The SAS could be asked to try to break into royal palaces to find weak points in security, it has been announced.
Barschak climbed over a wall and talked his way into the party
Files will also be kept on people obsessed with the Royal Family, Metropolitan Police Commissioner Sir John Stevens said.
The new tactics to protect the Royals come after an intruder gatecrashed Prince William's 21st birthday party.
"Comedy terrorist" Aaron Barschak got into the event at Windsor Castle on Saturday evening by scaling a wall and then talking his way past guards and police, while dressed as Osama bin Laden in a ball gown.
The comedian claims he got on stage and kissed Prince William on both cheeks and was only challenged when he tried to get a bottle of champagne from the bar.
He has since said he regretted his actions saying it was a "publicity stunt" which had "come crashing down".
New royal security post
The Metropolitan Police, who were responsible for security inside the castle walls, have been deeply embarrassed by the incident and have apologised to the Queen.
Now for the first time, intelligence will be gathered on publicity seekers or others who may be fixated with the Royal family, Sir John announced.
"These people may present risks and threats and could encourage more sinister actions from others. In a post 9/11 environment no chances can be taken," he said.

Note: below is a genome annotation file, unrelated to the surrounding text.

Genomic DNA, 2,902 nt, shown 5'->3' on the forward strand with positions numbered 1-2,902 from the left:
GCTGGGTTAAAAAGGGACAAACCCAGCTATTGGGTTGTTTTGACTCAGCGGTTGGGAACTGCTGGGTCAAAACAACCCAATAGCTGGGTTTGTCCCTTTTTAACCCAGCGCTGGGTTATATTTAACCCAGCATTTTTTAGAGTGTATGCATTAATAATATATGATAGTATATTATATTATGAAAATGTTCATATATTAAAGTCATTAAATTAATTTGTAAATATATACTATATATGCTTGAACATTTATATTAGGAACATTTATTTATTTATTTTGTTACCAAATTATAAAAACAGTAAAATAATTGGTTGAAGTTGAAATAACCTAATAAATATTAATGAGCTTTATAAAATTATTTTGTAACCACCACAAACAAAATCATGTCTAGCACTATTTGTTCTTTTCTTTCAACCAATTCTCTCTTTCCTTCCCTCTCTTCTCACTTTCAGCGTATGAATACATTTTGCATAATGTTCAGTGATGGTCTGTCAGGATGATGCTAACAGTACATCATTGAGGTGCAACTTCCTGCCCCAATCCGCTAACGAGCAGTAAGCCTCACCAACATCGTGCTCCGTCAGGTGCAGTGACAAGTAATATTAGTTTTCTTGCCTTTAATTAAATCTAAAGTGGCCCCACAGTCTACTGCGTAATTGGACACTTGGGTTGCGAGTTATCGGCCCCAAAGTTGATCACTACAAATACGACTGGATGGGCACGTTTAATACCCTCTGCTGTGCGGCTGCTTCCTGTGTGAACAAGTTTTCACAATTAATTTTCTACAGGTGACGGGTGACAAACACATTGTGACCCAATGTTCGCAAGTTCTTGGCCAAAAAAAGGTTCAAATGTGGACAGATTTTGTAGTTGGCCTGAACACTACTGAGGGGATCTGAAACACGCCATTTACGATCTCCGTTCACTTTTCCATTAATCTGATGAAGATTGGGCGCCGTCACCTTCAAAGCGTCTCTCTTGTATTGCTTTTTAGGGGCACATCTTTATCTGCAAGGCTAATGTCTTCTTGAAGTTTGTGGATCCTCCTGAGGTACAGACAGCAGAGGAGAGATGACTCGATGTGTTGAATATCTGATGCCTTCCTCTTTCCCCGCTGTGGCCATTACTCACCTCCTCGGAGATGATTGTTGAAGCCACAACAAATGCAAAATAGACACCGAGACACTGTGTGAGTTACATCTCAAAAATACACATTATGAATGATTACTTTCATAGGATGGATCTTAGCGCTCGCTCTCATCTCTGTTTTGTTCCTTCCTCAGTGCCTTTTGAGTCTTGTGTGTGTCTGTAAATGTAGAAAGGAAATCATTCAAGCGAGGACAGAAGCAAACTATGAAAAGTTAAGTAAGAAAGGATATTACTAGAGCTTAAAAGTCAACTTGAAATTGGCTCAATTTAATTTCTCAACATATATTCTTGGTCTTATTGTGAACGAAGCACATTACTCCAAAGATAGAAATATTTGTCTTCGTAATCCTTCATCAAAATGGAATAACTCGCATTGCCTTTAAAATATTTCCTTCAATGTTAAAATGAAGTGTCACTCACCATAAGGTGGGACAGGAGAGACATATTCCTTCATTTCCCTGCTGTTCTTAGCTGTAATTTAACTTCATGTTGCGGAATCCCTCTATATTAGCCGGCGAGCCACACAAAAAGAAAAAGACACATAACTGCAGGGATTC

He also announced a new post of security co-ordinator dedicated to providing a critical overview of royal security.
He or she will report directly to Scotland Yard's head of special operations, Assistant Commissioner David Veness, and will "link" with Commander Peter
Loughborough, the 7th Earl of Rosslyn, who heads the 400-strong royalty and
diplomatic protection group.
Asked if the SAS could be used to test security around palaces, Sir John said: "If necessary we will."
He said operations for testing operational effectiveness including assessment on ground would be looked at.
"In addition to that we are going to have training exercises done on a regular basis.
"The fact this individual was not picked up outside the palace, the fact we
could have perhaps known more about him than we did is an issue."
Earlier, he had said that the Met was "devastated" by the breach in security and pledged that lessons would be learned.
On Tuesday, David Blunkett expressed "deep regret" at the "serious breach" of security at Windsor Castle.
In a statement to the House of Commons Mr Blunkett said he was determined that lessons should be learnt from the incident in which Mr Barschak had got "unacceptably close" to Prince William.
"Mr Barschak's actions have exposed an appalling failure in the security at Windsor Castle which simply should not have happened," he said.
Mr Blunkett said a report into the incident would be published in four weeks following an investigation by a senior commander from the City of London Police.